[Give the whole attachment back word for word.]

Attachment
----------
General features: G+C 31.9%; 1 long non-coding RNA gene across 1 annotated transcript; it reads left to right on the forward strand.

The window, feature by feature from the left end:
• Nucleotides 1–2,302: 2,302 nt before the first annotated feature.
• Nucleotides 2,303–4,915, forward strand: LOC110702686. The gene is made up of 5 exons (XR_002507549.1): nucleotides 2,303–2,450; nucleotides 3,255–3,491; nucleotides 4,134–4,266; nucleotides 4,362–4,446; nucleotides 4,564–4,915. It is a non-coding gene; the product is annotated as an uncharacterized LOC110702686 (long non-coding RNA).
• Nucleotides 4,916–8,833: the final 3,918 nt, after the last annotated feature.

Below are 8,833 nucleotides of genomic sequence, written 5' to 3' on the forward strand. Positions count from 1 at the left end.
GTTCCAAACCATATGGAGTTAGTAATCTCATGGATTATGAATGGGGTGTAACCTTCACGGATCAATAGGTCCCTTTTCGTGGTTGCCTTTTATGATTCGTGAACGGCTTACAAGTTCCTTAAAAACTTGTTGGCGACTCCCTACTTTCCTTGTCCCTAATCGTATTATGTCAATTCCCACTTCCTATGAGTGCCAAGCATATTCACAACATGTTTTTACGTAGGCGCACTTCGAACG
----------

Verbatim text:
General features: G+C 31.9%; 1 long non-coding RNA gene across 1 annotated transcript; it reads left to right on the forward strand.

The window, feature by feature from the left end:
• Nucleotides 1–2,302: 2,302 nt before the first annotated feature.
• Nucleotides 2,303–4,915, forward strand: LOC110702686. The gene is made up of 5 exons (XR_002507549.1): nucleotides 2,303–2,450; nucleotides 3,255–3,491; nucleotides 4,134–4,266; nucleotides 4,362–4,446; nucleotides 4,564–4,915. It is a non-coding gene; the product is annotated as an uncharacterized LOC110702686 (long non-coding RNA).
• Nucleotides 4,916–8,833: the final 3,918 nt, after the last annotated feature.

Below are 8,833 nucleotides of genomic sequence, written 5' to 3' on the forward strand. Positions count from 1 at the left end.
GTTCCAAACCATATGGAGTTAGTAATCTCATGGATTATGAATGGGGTGTAACCTTCACGGATCAATAGGTCCCTTTTCGTGGTTGCCTTTTATGATTCGTGAACGGCTTACAAGTTCCTTAAAAACTTGTTGGCGACTCCCTACTTTCCTTGTCCCTAATCGTATTATGTCAATTCCCACTTCCTATGAGTGCCAAGCATATTCACAACATGTTTTTACGTAGGCGCACTTCGAACG